Bombay High Court Celebrates 150 Years With An Exhibition

August 22, 2012 11:21 am by

The Bombay High Court as seen 100 years ago. Photo courtesy of Kamlesh Shah Publishers.

If you’ve wondered what the impossibly grand Bombay High Court is like from the inside, now’s your chance to take a look. The court is celebrating its 150th year with an exhibition of legal paraphernalia. The show is housed in the central hall of the court—an imposing room with witness boxes, a jury bench and a huge chandelier, it’s where Bal Gangadhar Tilak was famously tried for sedition. The exhibits include applications by B. R. Ambedkar, M. K. Gandhi, Sardar Patel and Mohammed Ali Jinnah seeking to be admitted as advocates at the court, and objects such as a Mignon typewriter from 1905, a justice’s wig and ceremonial outfits worn by judges. There’s also a large selection of vintage Mumbai postcards, while buffs of legal arcana might be excited by the display of court fee papers belonging to the erstwhile princely states, and stamp duty papers and revenue stamps from the early part of the twentieth century.

To mark the Bombay High Court’s anniversary, we’ve put together our own homage. It’s wrongly assumed that judges only make boringly ponderous pronouncements when in fact they’re full of flair. Some of the things they have said are prime fodder for a ‘Shit Judges Say’ video that would make a worthy addition to the popular series. Here are some of the more colourful remarks judges have made on a variety of topics in recent years.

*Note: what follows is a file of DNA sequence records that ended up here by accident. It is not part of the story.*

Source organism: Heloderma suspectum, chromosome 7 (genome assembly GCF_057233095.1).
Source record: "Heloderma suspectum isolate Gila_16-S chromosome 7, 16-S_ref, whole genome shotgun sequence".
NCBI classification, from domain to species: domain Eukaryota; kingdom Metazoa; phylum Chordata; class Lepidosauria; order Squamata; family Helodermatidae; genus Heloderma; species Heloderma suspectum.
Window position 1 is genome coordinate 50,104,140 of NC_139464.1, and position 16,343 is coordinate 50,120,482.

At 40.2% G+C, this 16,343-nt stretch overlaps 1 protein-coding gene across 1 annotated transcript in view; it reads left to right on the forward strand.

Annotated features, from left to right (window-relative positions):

“A wife should be like goddess Sita who left everything and followed her husband Lord Ram to a forest and stayed there for 14 years.”
Justices P. B. Majmudar and Anoop Mohta while hearing a case involving a Shipping Corporation of India employee who wanted to divorce his wife because she refused to move to Port Blair where he was transferred. May 2012

“If marriages are made in heaven, then they should never break. When people are in love, all is well. After marriage, it appears that love vanishes. Marriage comes in the way.”
Justice P. B. Majmudar approves a divorce petition filed by a couple that had had a love marriage. May 2012

Family disputes
“Mithaiwallas have become talwarwallas.”
Justices B. H. Marlapalle and Anoop Mohta on the dispute between family members over the ownership of Suleiman Usman Mithaiwala, a popular sweet shop on Mohammed Ali Road. June 2010

“Indecent” businesses
“Find some other business, you are 70. There are temples. You can go there.”
Justice P. B. Majmudar upholds the closure of Hotel Sona at which waitresses were found to be behaving indecently. The owner was 70-year-old Appu Shetty. April 2012

On judging itself
“The pen of the judge should be like the knife of a surgeon, which probes into the flesh only inasmuch as it is absolutely necessary for the purpose of the case before it.”
Former Chief Justice Dalaveer Bhandari lays down the rule that courts should refrain from passing judgment on a woman’s character unless absolutely necessary. July 2005